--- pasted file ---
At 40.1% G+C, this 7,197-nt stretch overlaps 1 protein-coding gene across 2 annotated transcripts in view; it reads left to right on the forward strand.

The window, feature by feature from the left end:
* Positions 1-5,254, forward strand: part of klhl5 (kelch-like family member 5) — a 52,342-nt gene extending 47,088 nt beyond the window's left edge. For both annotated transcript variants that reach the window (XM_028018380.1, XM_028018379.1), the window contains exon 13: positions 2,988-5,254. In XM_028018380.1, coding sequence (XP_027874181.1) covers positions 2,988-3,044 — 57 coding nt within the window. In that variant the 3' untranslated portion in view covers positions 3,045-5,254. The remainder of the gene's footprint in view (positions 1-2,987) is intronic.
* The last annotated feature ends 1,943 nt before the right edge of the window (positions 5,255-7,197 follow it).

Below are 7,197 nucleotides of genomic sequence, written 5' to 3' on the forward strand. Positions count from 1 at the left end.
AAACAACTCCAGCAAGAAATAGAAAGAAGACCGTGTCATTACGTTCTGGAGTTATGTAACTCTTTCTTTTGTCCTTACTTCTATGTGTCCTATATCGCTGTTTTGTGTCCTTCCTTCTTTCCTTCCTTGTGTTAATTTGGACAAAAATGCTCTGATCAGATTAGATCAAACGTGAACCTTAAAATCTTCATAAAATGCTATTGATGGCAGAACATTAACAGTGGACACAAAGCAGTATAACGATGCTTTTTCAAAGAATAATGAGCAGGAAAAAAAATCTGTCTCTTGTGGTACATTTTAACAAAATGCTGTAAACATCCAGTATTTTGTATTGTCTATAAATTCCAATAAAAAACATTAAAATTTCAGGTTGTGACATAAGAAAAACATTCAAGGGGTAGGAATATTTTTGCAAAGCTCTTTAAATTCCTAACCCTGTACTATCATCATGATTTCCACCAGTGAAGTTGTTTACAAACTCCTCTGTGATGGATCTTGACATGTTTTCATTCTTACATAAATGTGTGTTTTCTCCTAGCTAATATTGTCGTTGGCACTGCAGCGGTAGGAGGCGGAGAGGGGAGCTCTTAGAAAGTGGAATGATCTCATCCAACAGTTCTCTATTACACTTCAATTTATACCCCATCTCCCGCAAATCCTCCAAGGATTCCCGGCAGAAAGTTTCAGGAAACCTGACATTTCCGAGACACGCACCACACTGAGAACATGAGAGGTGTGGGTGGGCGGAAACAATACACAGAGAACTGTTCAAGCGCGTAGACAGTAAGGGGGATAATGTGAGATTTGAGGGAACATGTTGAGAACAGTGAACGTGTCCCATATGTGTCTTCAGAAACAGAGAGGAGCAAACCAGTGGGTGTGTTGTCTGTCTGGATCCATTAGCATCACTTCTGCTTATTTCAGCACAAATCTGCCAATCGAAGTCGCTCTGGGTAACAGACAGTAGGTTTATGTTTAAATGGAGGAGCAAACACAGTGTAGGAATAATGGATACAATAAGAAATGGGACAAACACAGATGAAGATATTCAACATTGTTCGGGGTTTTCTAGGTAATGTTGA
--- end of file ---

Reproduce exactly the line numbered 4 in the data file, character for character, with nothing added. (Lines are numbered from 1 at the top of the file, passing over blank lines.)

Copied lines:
* The last annotated feature ends 1,943 nt before the right edge of the window (positions 5,255-7,197 follow it).